because if these are not threatened then all the economic dreams would be built on a flimsy foundation. Due to repeated exposure to the hazards of war, conflict and insecurity, eastern Africa has some promising solutions in place. The countries are keen to operationalise the East African Standby Force with Rwanda and Uganda having pledged troops already. Likewise the international conference of the Great lakes Region, born out of the conflict and strife is preoccupied with security. The Intergovernmental Authority on Development started out as a regional outfit mandated to deal with cross-border rustling. These efforts can only bear fruit if they are supported by member governments. In conclusion, security governance needs a reinvention. The inflexible and archaic governance frameworks need to be overhauled and replaced with responsive and dynamic ones that allow participation by all. Unlike research, which allows for examination of problems way after they have happened, policy formulation demands immediate answers. The insecurity of our time demands nothing less than innovative solutions.


INTEGRITY PAYS

By Vimal Shah @vimalafrica

INTEGRITY PAYS If business has an Achilles heel; then it is that it is run by human beings who from time to time are prone to mischief, shortcuts, greed and so on. IT’S THE HUMAN CONDITION-WE CAN DO NOTHING ABOUT THIS.

W

hen Uhuru Kenyatta was minister for Finance he put the cost of corruption in Kenya at 300 billion shillings annually. If you take that back to 2005 that’s 3 trillion shillings in just ten years and possibly more. Contrast that with the budget read a few weeks ago by Finance secretary Henry Rotich, its value? A mere 2.1 trillion. This is our operating environment; this is the Kenyan condition- we can do something about this.

30 I PRIVATE SECTOR I JULY - SEPTEMBER 2015

Corruption is the number one vice in this country. This is a fact. What is also true is that the private sector is not just a victim but a player right at the heart of the action. If the public sector represents the demand side then the private sector is a part of the supply side. This is why corporate governance is important; not just to the us as the private sector but to the country too. Indeed it is possible to argue that the spread of corruption in this country is to


INTEGRITY PAYS

some extent attributable to the silence of the leadership of the private sector. Our silent disapproval is no longer enough. There are many ways to define corporate governance. I choose to define it as an opportunity for leadership-deliberate and focused direction on the ‘how’ of doing business. It is not enough to define the ‘what’ of your business but also the ‘how.’ It is the latter that will guide your employees, suppliers, associates and everyone who comes into contact with your operations. The ‘what’ of any enterprise is obviousto make money or profits. The ‘how’ defines what a business stands for beyond monetary terms-in both values and behavior-what is acceptable and more importantly what is unacceptable. It defines not just black and white but grey as well so that everyone is clear on the right way to do things is in every situation and particularly the trickiest ones. It goes without saying that these definitions must be codified and disseminated-the easiest way to do this a code of ethics. This is a document that tells the world-integrity matters.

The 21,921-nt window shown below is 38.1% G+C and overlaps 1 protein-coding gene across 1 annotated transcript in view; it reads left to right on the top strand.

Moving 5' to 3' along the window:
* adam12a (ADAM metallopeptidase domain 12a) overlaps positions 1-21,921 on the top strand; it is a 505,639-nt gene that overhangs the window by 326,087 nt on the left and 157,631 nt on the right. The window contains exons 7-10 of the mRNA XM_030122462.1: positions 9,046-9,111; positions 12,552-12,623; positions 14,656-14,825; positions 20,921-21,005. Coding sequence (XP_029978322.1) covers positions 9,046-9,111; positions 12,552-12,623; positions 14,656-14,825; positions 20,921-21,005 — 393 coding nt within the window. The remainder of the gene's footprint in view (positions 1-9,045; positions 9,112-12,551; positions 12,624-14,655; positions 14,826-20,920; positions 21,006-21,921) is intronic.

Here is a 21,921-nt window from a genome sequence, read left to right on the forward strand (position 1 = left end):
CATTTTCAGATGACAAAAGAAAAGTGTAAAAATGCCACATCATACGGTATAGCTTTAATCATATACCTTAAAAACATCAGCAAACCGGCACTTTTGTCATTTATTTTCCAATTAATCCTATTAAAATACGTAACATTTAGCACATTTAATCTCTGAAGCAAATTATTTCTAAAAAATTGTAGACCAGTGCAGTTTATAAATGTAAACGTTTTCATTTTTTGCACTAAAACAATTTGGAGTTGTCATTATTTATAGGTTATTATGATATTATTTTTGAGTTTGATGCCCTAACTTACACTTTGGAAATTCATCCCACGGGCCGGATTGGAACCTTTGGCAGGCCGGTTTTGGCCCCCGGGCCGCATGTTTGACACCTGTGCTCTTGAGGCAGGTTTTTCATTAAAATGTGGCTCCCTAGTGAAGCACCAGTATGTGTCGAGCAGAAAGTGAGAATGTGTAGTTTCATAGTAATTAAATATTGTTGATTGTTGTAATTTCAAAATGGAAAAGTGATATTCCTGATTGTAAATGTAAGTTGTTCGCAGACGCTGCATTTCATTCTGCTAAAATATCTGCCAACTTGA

This is because when a business has strong corporate governance mechanisms, it is easier to believe them when they say they can deliver, you can trust them to do their part. An enterprise of good repute can close more deals and at a quicker pace than one of questionable ethics. In my experience (and I am positive this is true for many others) there are more

One of my proudest moments as KEPSA chairman was the signing by many of our members the code of ethics developed in partnership with the UN Global Compact and Kenya Association of Manufacturers at the 4th Presidential Roundtable

One of my proudest moments as KEPSA chairman was the signing by many of our members the code of ethics developed in partnership with the UN Global Compact and Kenya Association of Manufacturers at the 4th Presidential Roundtable in April this year. Just days before the roundtable the President had announced a renewed war on corruption in the country, the signing was an edifying show of support from the private sector. The case for integrity in the private sector is self-evident-integrity pays. There are more ethical businesses and organizations looking to partner with other ethical enterprises than the reverse proposition. Investors will not partner or put their money into enterprises with weak corporate governance structures.

opportunities for businesses that are run with integrity because they are able to build durable relationships grounded on mutual trust. Losing out on these opportunities is a part of the cost of corruption. But we all know the true cost of corruption. We feel it in the economy every day; it is part of our operating environment: in the dilapidated roads that cost too much and break down after a few months; in the insecurity that make us spend on guards and in the investors who back out of deals because they won’t pay bribes. It’s in the delays in procuring building permits and clearance at the ports and the multiple roadblocks designed to facilitate deal making not security. Corruption reduces our competitiveness as an investment destination-which directly affects us in the private sector. I started by noting the human element is a part of business. In order to streamline procurement and reduce if not eliminate avenues and loopholes for temptation it is important to digitize procurement processes, systems and operations. When you reduce the human element in these processes you automatically whittle down the chances of improper behavior. Even the public sector has come to appreciate this distinction and is making a deliberate push to digitize procurement. When an enterprise reaches a certain level of growth, it is not just enough to show what you can do; it is imperative to show how you do it.